But You Can Fool Turnitin, Right? (Not Likely)

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In our last post we talked about the arms race unfolding between AI writing program users and AI plagiarism detection tools. Students and services like Turnitin play a constant game of cat and mouse as detection companies improve their programs to catch new ways of tricking them.

A surprising number of students (and essay mills) think they outsmart these systems and stay ahead of the game, fooling Turnitin and other tools with newer and more creative ways to avoid detection.

But the truth is, you’re gambling with a huge risk when you play that hand, and the odds are against you. Most likely, you’re going to lose.

That doesn’t stop people from trying, though. Strategies to fool plagiarism detection tools are always evolving. But the most common methods include the following:

1. Rewriting and Paraphrasing:

Heavily rephrasing or paraphrasing existing content.

  • Problem: Turnitin and similar programs are designed to detect paraphrased and reworded text by comparing sentence structures and word choices. This includes text produced by automated paraphrasing and article spinning programs.

2. Copy-Pasting and Manipulating Citations:

Copying text from various sources and altering citations or references to make them appear legit.

  • Problem: Plagiarism detection systems can usually identify this by analyzing the text’s source and citation patterns.

3. Using Unpublished Sources:

Using content from sources that are not available in Turnitin’s database, such as unpublished works or obscure websites.

  • Problem: Though this might sometimes avoid detection, it isn’t reliable. There’s no way to know exactly what is in a detection service’s database, and this won’t protect a student from traditional ways of identifying plagiarism.

4. Translating Content:

Translating writing from one language to another to try to bypass detection.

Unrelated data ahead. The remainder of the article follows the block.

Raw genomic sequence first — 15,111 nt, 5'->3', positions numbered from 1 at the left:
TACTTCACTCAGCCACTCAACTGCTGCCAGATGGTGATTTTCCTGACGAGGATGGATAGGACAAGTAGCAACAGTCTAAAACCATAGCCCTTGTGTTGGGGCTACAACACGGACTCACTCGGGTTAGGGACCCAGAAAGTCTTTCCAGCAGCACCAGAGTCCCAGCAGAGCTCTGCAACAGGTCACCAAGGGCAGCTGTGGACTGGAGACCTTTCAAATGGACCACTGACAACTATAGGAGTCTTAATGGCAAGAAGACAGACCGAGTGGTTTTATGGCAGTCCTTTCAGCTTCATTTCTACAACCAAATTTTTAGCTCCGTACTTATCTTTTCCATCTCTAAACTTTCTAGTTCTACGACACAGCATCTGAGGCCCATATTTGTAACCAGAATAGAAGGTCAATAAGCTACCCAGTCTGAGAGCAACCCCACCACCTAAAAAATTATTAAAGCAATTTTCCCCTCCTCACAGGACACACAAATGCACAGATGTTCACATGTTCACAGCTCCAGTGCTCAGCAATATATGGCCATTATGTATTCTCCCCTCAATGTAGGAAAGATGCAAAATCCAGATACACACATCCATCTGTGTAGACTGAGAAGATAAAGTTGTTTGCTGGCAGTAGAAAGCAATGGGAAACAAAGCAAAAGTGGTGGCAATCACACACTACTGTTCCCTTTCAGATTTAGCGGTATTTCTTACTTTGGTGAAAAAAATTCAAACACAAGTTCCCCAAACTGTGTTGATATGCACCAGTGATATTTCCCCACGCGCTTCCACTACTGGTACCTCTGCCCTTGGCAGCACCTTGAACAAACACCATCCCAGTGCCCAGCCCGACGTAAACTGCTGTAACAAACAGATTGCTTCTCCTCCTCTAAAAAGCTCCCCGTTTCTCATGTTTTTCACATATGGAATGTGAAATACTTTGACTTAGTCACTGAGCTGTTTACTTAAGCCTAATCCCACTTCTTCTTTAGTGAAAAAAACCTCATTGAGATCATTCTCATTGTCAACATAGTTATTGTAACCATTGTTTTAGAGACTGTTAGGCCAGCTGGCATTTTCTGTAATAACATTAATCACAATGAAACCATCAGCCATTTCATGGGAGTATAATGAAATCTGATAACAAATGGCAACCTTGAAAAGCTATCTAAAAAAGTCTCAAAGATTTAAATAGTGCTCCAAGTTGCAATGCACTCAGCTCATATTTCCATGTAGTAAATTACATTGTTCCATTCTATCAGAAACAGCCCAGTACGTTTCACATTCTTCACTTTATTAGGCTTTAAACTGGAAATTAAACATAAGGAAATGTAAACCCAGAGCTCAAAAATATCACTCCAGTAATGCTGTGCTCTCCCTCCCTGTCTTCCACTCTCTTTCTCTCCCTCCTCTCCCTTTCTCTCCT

• Problem: Sophisticated AI systems can identify this by comparing translated text to known sources.

5. Using Images or Graphs:

Including images, graphs, or other non-textual content to hide plagiarism has been shown, in limited instances, to avoid detection.

  • Problem: Services like Turnitin are already onto this and constantly fine-tuning their software to catch it.

What do some unsuccessful examples of this look like?

1. Space, The Final Font Here

Swapping all the spaces in an essay with invisible (white) text, e.g. like.this.but.with.the.periods.whited.out.

2. Trading Places

Replacing common, English-language letters with foreign language character, such as the English “e” with the Cyrillic language “e”.

3. Macros Masks

Using MS Word Macros or pdfs to disguise copied text.

4. I Swear “I Wrote This”

Putting quotation marks around an entire document.

5. Now You See Me, Now You Don’t

Inserting an image of the assignment text rather than the raw text itself.

Trying to fool AI plagiarism detection tools isn’t a game you want to play. This is clear for many reasons, most importantly the ethical and academic integrity issues involved.

If you or someone you know is facing a plagiarism accusation – whether legitimate or false, done intentionally or unintentionally – you’re most likely going to also face serious penalties, including suspension or dismissal. But you have options and there is support available. You don’t need to fight the accusations alone.

K Altman Law’s student defense team specializes in defending students against allegations of plagiarism and academic misconduct.

Visit the plagiarism section on our website or call us at (888) 984-1341 to learn more.

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